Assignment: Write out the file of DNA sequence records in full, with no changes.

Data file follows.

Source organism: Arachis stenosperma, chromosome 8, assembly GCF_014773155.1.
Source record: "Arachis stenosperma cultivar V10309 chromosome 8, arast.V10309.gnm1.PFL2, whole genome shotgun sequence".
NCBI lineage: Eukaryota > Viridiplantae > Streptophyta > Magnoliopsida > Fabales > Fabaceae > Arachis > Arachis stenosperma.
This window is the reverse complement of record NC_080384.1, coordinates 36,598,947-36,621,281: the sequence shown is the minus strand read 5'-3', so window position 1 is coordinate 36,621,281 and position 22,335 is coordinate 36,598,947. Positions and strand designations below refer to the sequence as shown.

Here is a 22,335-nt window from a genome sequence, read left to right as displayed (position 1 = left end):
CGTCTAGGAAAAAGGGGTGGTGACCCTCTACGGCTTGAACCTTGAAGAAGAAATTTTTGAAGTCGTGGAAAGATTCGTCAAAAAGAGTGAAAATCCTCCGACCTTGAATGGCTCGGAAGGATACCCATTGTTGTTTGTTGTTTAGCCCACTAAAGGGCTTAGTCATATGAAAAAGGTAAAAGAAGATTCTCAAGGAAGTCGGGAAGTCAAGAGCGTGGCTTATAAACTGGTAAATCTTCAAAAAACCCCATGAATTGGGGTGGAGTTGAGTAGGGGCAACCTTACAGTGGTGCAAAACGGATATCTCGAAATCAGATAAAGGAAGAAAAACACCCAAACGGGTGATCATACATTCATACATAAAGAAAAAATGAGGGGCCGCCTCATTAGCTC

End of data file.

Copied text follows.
Source organism: Arachis stenosperma, chromosome 8, assembly GCF_014773155.1.
Source record: "Arachis stenosperma cultivar V10309 chromosome 8, arast.V10309.gnm1.PFL2, whole genome shotgun sequence".
NCBI lineage: Eukaryota > Viridiplantae > Streptophyta > Magnoliopsida > Fabales > Fabaceae > Arachis > Arachis stenosperma.
This window is the reverse complement of record NC_080384.1, coordinates 36,598,947-36,621,281: the sequence shown is the minus strand read 5'-3', so window position 1 is coordinate 36,621,281 and position 22,335 is coordinate 36,598,947. Positions and strand designations below refer to the sequence as shown.

Here is a 22,335-nt window from a genome sequence, read left to right as displayed (position 1 = left end):
CGTCTAGGAAAAAGGGGTGGTGACCCTCTACGGCTTGAACCTTGAAGAAGAAATTTTTGAAGTCGTGGAAAGATTCGTCAAAAAGAGTGAAAATCCTCCGACCTTGAATGGCTCGGAAGGATACCCATTGTTGTTTGTTGTTTAGCCCACTAAAGGGCTTAGTCATATGAAAAAGGTAAAAGAAGATTCTCAAGGAAGTCGGGAAGTCAAGAGCGTGGCTTATAAACTGGTAAATCTTCAAAAAACCCCATGAATTGGGGTGGAGTTGAGTAGGGGCAACCTTACAGTGGTGCAAAACGGATATCTCGAAATCAGATAAAGGAAGAAAAACACCCAAACGGGTGATCATACATTCATACATAAAGAAAAAATGAGGGGCCGCCTCATTAGCTC